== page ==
GMO's 3Q 2014 Letter includes Ben Inker's "Is This Purgatory, Or Is It Hell?" and Jeremy Grantham's "Bubble Watch Update" and "The Beginning of the End of the Fossil Fuel Revolution (From Golden Goose to Cooked Goose)"
As always, the prudent investor (unlike the political year three) should definitely recognize overvaluation, factor in regression to the mean, and calculate the longer-term returns that result from this process. More easily, such prudent investors can use our seven-year numbers, which have a decent long-term record measured when we have viewed markets as overpriced, as we believe they are today, and a better record measured in the periods after bubbles break. The other necessary ingredients to the investment mix are suitable measures of risk, and when these are added to estimated returns we believe efficient portfolios can be produced. On our data, with U.S. large cap equities offering negative returns (-1.5%) except for high quality stocks (+2.2%), with foreign developed and emerging equities overpriced (+3.7%), and with bonds and cash also very unattractive, investors have to twist and turn to find even a semi-respectable portfolio. It is a particularly tough process today with nowhere to hide and no very good investments compared to, say, the time around the 2000 bubble when there were several.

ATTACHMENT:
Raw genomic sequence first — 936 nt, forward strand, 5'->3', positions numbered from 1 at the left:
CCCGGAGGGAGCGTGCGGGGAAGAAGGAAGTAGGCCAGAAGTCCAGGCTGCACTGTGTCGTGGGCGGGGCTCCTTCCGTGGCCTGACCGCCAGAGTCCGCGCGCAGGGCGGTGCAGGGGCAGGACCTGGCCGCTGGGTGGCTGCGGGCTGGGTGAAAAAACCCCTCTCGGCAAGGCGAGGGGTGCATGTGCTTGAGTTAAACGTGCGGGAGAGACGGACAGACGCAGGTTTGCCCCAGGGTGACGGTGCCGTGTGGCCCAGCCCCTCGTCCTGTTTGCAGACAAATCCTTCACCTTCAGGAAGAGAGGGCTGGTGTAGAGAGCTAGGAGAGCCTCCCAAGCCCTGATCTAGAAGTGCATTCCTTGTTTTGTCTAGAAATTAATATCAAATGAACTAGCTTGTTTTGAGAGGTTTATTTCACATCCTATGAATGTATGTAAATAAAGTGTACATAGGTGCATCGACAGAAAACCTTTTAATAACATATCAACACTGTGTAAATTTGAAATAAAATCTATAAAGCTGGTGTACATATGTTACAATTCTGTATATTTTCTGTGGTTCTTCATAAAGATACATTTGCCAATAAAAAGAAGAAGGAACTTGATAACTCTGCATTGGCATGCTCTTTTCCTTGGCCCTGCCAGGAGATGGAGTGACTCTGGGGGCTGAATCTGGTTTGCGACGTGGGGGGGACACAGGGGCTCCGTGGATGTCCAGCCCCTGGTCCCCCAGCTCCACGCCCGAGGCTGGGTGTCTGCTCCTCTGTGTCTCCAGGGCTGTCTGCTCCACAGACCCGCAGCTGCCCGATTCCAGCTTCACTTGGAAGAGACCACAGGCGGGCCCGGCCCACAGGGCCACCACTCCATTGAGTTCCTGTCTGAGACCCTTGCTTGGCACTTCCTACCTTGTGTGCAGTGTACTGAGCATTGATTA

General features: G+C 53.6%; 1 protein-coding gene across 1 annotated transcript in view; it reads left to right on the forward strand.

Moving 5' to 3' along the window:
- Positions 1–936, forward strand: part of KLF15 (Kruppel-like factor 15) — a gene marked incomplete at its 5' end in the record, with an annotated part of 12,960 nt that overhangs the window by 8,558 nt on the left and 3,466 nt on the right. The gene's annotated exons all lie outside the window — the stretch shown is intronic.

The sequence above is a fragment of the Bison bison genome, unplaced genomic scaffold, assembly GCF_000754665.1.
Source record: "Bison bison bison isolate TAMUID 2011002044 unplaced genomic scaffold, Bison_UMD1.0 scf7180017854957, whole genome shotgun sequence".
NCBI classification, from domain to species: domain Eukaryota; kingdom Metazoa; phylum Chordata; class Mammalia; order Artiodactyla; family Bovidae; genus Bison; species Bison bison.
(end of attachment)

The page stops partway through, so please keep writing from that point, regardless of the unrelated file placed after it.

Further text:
...My personal fond hope and expectation is still for a market that runs deep into bubble territory (which starts, as mentioned earlier, at 2250 on the S&P 500 on our data) before crashing as it always does. Hopefully by then, but depending on what the rest of the world’s equities do, our holdings of global equities will be down to 20% or less. Usually the bubble excitement – which seems inevitably to be led by U.S. markets – starts about now, entering the sweet spot of the Presidential Cycle’s year three, but occasionally, as you have probably discovered the hard way already, history can be a snare and not a help.